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3 Responses to “Women Upland Hunters: Not Yet Ubiquitous, But Not a Different Breed”

  1. Scott Siman says:

    Don’t know about you “guys” but I love the women in our HRC. We don’t have men and women handlers in our HRC. We just have handlers who love their dogs and love to train them with other, like minded, people. My “go to” trainer is female. She grew up helping her parents run their kennel, training dogs for show and obedience. She “knows” dogs. You guys who don’t include women in your group are missing out on a great opportunity and really need to get with the program

  2. In response to Nancy’s Anisfield’s blog “Women Upland Hunters: Not Yet Ubiquitous, But Not a Different Breed,” I thought you’d be interested in knowing that the online magazine, Shotgun Life, has been an early advocate of women in the shotgun sports:

    31% of Shotgun Life readers are women — more than any other publication in the industry. That’s because from our inception we saw a gaping hole in the industry of how it treats and addresses female wing and clays shooters.
    If you go http://www.shotgunlife.com you’ll see we have an entire section devoted to women and shotguns.
    Google “shotguns for women” and Shotgun Life comes up #3 in the results. Google “shotgun fit for women” and Shotgun Life shows up as #2 and #3 in the results.
    We have 2 regular women columnists, Holly Heyser and Ann Kercheville.
    We were the first wingshooting publication to promote Georgia Pellegrini as a hunter and chef.
    We’ve worked with the GRITS (Girls Really into Shooting)to help spread their message about women empowerment through the shotgunning sports.
    We were the first shotgun publication to write about the women’s gun advocacy group, The DIVAS in Texas.
    We have a regular e-letter that goes out every Sunday called “Shotgun Life Women” that distributes shooting tips specifically addressed toward women’s issues.
    Shotgun Life is the only publication to write about women’s spirituality as it applies to clays shooting.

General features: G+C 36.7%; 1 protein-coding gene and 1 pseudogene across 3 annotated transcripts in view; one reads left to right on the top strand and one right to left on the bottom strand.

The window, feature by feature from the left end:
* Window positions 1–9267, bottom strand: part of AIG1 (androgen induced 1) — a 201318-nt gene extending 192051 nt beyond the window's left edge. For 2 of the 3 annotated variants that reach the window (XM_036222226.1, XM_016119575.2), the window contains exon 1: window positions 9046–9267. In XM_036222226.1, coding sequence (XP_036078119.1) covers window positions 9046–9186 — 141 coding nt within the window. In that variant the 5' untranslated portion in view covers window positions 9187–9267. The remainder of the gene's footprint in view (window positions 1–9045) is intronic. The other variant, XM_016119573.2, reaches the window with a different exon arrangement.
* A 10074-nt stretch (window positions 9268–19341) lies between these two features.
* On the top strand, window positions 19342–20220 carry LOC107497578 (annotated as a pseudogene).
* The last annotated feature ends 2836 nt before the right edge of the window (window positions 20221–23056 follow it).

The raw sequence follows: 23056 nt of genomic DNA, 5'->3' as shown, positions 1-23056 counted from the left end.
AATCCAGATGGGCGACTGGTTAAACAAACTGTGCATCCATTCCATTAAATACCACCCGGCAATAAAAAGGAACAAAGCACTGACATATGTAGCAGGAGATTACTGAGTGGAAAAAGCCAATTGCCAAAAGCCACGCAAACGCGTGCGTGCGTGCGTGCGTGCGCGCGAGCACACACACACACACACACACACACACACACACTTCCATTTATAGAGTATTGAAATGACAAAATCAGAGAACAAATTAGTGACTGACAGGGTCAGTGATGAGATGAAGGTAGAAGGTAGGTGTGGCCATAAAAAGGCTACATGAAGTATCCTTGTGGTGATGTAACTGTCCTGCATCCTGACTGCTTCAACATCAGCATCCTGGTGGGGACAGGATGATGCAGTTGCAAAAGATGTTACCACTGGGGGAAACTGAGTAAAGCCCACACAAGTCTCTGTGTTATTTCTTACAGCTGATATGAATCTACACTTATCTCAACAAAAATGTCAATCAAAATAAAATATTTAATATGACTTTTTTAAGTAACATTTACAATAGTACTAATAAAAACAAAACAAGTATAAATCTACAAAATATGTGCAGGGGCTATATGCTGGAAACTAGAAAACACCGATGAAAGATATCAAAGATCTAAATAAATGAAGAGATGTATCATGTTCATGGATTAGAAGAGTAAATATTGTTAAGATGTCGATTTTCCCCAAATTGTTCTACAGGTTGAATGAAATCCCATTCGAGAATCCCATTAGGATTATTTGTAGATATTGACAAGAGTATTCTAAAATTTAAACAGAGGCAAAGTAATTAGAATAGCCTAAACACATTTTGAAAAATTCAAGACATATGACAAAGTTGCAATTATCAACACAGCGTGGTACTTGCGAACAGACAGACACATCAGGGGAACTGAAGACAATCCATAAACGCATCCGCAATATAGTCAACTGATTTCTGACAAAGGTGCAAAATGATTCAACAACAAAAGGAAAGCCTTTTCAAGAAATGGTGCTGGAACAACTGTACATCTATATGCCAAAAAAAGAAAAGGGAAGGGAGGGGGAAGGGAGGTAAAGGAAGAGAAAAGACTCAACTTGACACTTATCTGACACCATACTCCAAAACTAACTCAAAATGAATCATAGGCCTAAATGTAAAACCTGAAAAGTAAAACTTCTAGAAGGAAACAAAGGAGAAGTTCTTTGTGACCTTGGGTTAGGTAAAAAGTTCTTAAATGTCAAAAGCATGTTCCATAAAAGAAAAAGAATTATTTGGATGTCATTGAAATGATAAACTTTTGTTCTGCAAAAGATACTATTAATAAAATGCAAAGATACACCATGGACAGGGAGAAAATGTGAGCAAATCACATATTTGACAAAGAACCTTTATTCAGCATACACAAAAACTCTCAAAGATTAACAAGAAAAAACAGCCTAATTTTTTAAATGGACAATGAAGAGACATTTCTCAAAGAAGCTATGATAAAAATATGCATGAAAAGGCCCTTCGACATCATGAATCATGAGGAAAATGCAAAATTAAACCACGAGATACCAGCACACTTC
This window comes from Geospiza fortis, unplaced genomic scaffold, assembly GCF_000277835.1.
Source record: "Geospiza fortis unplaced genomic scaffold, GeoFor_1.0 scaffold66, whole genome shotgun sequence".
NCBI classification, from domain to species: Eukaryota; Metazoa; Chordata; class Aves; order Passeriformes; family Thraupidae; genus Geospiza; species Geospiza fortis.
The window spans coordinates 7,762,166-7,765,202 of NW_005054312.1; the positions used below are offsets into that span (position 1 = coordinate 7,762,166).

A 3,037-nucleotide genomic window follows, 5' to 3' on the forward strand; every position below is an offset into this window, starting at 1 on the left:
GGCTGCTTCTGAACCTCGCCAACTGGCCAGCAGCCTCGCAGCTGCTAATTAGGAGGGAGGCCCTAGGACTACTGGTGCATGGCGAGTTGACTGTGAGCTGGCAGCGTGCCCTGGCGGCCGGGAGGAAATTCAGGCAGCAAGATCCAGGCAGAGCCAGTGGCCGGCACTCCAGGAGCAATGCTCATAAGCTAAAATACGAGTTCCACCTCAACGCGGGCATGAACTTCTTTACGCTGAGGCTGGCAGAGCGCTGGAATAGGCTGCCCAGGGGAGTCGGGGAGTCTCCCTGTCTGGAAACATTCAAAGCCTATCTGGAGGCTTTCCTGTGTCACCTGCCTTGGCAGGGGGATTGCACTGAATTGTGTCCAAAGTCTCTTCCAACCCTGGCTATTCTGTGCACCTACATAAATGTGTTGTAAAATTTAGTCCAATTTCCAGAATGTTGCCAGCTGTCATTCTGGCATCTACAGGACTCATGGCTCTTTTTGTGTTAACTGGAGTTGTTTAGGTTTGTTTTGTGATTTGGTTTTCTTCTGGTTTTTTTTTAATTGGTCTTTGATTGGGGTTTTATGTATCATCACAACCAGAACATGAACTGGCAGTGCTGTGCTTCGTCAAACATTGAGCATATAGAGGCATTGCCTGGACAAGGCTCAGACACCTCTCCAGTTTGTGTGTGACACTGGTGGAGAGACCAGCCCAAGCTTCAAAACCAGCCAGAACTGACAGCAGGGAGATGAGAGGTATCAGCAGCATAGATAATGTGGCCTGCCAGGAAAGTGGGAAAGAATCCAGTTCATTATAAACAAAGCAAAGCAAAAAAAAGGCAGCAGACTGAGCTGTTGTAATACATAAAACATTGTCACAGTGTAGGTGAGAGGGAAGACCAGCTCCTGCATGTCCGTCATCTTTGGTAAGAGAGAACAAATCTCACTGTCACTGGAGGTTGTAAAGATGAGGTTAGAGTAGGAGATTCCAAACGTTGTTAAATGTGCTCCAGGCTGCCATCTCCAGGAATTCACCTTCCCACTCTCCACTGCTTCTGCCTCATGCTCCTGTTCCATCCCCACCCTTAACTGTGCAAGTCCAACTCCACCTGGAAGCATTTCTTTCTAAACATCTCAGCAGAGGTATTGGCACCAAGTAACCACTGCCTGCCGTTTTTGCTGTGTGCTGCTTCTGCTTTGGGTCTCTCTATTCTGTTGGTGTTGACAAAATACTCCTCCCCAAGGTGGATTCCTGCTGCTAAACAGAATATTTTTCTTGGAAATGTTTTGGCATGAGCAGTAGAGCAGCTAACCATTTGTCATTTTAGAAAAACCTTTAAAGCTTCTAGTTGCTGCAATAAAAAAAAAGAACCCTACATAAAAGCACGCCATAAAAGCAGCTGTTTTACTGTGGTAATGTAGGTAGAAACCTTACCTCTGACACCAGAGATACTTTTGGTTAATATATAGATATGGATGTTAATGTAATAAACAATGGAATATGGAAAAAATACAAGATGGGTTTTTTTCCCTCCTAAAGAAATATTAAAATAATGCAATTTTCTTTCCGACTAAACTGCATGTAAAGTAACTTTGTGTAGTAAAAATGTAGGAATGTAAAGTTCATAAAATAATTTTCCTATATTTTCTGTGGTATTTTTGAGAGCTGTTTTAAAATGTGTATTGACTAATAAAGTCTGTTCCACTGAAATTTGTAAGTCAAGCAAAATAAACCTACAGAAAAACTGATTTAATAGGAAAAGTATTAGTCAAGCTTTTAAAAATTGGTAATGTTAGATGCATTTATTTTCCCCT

Our story “Sporting Clays Magic at Pintail Point” is the only one that I’m aware of that discusses the tradition of women nurturing their daughters into the shotgun sports.
    We’ve published a story about women turkey hunting in Oklahoma.
    We have a story in the pipeline about one of the few women estate gamekeepers in the UK.
    And finally we probably have more stories written by women about women than another other publication in the industry.

    To the best of my knowledge, nearly every publication about wing and clays shooting has been very supportive of women in our sports — and I think you’ll agree. Of course there’s always some diehards who see our world though the eyes of the “Good Old Days” but in due course they will be gone.

    Irwin Greenstein
    Shotgun Life

  3. We’re hunters, we’re handlers, we’re trainers; and we’re wives, mothers, duaghters, and sisters. In most cases, our joy and desire to do what we do is no different from that of a man. I was raised a hunter and often was questioned about the role women play in a “man’s world”. Since I never saw a division, it was difficult to answer those kinds of questions so I came up with this line…”The only difference between me and a guy is I go pee behind a bush.” Now I am a registered Maine guide and I specialize in guiding big game hunts. To put my male clients at ease and “break the ice” I still use that line. But why I like that line best is, it’s true! Women can be viewed (and some women enjoy being viewed) as an oddity or spactacle but most just want to go forth and do what they love without a lot of hype.